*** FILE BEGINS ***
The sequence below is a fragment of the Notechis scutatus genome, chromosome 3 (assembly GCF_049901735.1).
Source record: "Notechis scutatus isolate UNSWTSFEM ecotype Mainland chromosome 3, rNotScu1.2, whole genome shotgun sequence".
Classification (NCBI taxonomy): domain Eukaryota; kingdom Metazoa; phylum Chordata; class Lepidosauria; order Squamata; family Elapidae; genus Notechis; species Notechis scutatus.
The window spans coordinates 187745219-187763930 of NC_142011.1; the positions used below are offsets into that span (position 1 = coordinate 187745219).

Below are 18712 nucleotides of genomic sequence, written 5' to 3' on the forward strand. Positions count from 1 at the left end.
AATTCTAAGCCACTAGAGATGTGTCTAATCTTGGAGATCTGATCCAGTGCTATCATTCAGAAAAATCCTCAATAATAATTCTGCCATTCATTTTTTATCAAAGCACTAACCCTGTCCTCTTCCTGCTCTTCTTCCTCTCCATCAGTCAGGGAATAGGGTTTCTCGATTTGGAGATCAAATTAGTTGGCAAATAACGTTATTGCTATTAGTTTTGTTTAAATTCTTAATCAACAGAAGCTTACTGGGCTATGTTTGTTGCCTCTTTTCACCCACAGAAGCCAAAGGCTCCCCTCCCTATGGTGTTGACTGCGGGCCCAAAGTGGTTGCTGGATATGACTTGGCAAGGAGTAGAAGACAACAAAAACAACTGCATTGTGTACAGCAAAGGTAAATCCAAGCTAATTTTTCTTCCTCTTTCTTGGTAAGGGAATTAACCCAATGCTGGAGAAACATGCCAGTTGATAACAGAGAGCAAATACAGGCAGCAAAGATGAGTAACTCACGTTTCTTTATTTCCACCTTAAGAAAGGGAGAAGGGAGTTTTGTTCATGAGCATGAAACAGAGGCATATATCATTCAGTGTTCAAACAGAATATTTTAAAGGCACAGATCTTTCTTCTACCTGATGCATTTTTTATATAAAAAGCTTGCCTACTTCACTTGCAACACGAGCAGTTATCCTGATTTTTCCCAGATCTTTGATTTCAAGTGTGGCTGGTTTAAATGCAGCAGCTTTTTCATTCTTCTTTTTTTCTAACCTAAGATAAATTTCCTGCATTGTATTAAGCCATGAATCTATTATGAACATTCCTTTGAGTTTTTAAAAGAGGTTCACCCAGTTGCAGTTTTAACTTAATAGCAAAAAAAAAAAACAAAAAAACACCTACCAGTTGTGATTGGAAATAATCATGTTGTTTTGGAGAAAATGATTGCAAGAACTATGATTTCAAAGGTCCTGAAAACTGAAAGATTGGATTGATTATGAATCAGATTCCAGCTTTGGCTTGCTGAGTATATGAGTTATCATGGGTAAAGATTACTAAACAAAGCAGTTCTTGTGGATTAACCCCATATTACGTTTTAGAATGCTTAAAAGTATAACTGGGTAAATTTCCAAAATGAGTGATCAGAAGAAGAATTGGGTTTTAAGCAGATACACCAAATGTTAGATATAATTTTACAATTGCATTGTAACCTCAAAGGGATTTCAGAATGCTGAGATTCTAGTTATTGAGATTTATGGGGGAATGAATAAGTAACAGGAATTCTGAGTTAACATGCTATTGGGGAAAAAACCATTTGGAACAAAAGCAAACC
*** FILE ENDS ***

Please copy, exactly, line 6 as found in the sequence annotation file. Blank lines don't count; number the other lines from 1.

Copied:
AATTCTAAGCCACTAGAGATGTGTCTAATCTTGGAGATCTGATCCAGTGCTATCATTCAGAAAAATCCTCAATAATAATTCTGCCATTCATTTTTTATCAAAGCACTAACCCTGTCCTCTTCCTGCTCTTCTTCCTCTCCATCAGTCAGGGAATAGGGTTTCTCGATTTGGAGATCAAATTAGTTGGCAAATAACGTTATTGCTATTAGTTTTGTTTAAATTCTTAATCAACAGAAGCTTACTGGGCTATGTTTGTTGCCTCTTTTCACCCACAGAAGCCAAAGGCTCCCCTCCCTATGGTGTTGACTGCGGGCCCAAAGTGGTTGCTGGATATGACTTGGCAAGGAGTAGAAGACAACAAAAACAACTGCATTGTGTACAGCAAAGGTAAATCCAAGCTAATTTTTCTTCCTCTTTCTTGGTAAGGGAATTAACCCAATGCTGGAGAAACATGCCAGTTGATAACAGAGAGCAAATACAGGCAGCAAAGATGAGTAACTCACGTTTCTTTATTTCCACCTTAAGAAAGGGAGAAGGGAGTTTTGTTCATGAGCATGAAACAGAGGCATATATCATTCAGTGTTCAAACAGAATATTTTAAAGGCACAGATCTTTCTTCTACCTGATGCATTTTTTATATAAAAAGCTTGCCTACTTCACTTGCAACACGAGCAGTTATCCTGATTTTTCCCAGATCTTTGATTTCAAGTGTGGCTGGTTTAAATGCAGCAGCTTTTTCATTCTTCTTTTTTTCTAACCTAAGATAAATTTCCTGCATTGTATTAAGCCATGAATCTATTATGAACATTCCTTTGAGTTTTTAAAAGAGGTTCACCCAGTTGCAGTTTTAACTTAATAGCAAAAAAAAAAAACAAAAAAACACCTACCAGTTGTGATTGGAAATAATCATGTTGTTTTGGAGAAAATGATTGCAAGAACTATGATTTCAAAGGTCCTGAAAACTGAAAGATTGGATTGATTATGAATCAGATTCCAGCTTTGGCTTGCTGAGTATATGAGTTATCATGGGTAAAGATTACTAAACAAAGCAGTTCTTGTGGATTAACCCCATATTACGTTTTAGAATGCTTAAAAGTATAACTGGGTAAATTTCCAAAATGAGTGATCAGAAGAAGAATTGGGTTTTAAGCAGATACACCAAATGTTAGATATAATTTTACAATTGCATTGTAACCTCAAAGGGATTTCAGAATGCTGAGATTCTAGTTATTGAGATTTATGGGGGAATGAATAAGTAACAGGAATTCTGAGTTAACATGCTATTGGGGAAAAAACCATTTGGAACAAAAGCAAACC